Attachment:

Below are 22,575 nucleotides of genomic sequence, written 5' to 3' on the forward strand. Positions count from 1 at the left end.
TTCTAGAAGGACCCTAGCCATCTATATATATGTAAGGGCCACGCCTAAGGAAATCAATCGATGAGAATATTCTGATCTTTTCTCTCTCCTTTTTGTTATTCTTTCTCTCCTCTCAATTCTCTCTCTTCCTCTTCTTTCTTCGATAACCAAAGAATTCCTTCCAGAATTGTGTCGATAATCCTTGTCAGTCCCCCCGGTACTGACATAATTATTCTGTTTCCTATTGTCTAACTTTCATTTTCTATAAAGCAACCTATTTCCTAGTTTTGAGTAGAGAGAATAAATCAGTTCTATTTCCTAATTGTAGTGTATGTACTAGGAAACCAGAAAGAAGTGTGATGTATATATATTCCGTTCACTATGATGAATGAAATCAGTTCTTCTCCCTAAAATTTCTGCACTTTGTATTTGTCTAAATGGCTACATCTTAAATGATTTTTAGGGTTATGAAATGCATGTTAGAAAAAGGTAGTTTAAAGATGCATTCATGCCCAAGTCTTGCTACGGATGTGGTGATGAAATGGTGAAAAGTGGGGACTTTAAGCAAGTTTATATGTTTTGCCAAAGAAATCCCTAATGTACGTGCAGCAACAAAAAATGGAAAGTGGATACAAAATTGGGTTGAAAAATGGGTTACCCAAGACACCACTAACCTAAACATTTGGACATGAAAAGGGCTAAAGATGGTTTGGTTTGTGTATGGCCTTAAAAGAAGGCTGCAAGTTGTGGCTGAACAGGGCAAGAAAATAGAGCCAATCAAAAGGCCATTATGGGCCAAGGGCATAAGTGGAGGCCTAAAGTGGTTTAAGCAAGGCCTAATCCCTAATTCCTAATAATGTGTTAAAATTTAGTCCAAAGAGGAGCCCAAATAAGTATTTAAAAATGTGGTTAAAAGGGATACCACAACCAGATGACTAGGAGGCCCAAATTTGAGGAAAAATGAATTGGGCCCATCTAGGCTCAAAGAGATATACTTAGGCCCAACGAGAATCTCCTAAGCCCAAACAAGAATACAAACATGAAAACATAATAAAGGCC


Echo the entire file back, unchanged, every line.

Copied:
Below are 22,575 nucleotides of genomic sequence, written 5' to 3' on the forward strand. Positions count from 1 at the left end.
TTCTAGAAGGACCCTAGCCATCTATATATATGTAAGGGCCACGCCTAAGGAAATCAATCGATGAGAATATTCTGATCTTTTCTCTCTCCTTTTTGTTATTCTTTCTCTCCTCTCAATTCTCTCTCTTCCTCTTCTTTCTTCGATAACCAAAGAATTCCTTCCAGAATTGTGTCGATAATCCTTGTCAGTCCCCCCGGTACTGACATAATTATTCTGTTTCCTATTGTCTAACTTTCATTTTCTATAAAGCAACCTATTTCCTAGTTTTGAGTAGAGAGAATAAATCAGTTCTATTTCCTAATTGTAGTGTATGTACTAGGAAACCAGAAAGAAGTGTGATGTATATATATTCCGTTCACTATGATGAATGAAATCAGTTCTTCTCCCTAAAATTTCTGCACTTTGTATTTGTCTAAATGGCTACATCTTAAATGATTTTTAGGGTTATGAAATGCATGTTAGAAAAAGGTAGTTTAAAGATGCATTCATGCCCAAGTCTTGCTACGGATGTGGTGATGAAATGGTGAAAAGTGGGGACTTTAAGCAAGTTTATATGTTTTGCCAAAGAAATCCCTAATGTACGTGCAGCAACAAAAAATGGAAAGTGGATACAAAATTGGGTTGAAAAATGGGTTACCCAAGACACCACTAACCTAAACATTTGGACATGAAAAGGGCTAAAGATGGTTTGGTTTGTGTATGGCCTTAAAAGAAGGCTGCAAGTTGTGGCTGAACAGGGCAAGAAAATAGAGCCAATCAAAAGGCCATTATGGGCCAAGGGCATAAGTGGAGGCCTAAAGTGGTTTAAGCAAGGCCTAATCCCTAATTCCTAATAATGTGTTAAAATTTAGTCCAAAGAGGAGCCCAAATAAGTATTTAAAAATGTGGTTAAAAGGGATACCACAACCAGATGACTAGGAGGCCCAAATTTGAGGAAAAATGAATTGGGCCCATCTAGGCTCAAAGAGATATACTTAGGCCCAACGAGAATCTCCTAAGCCCAAACAAGAATACAAACATGAAAACATAATAAAGGCC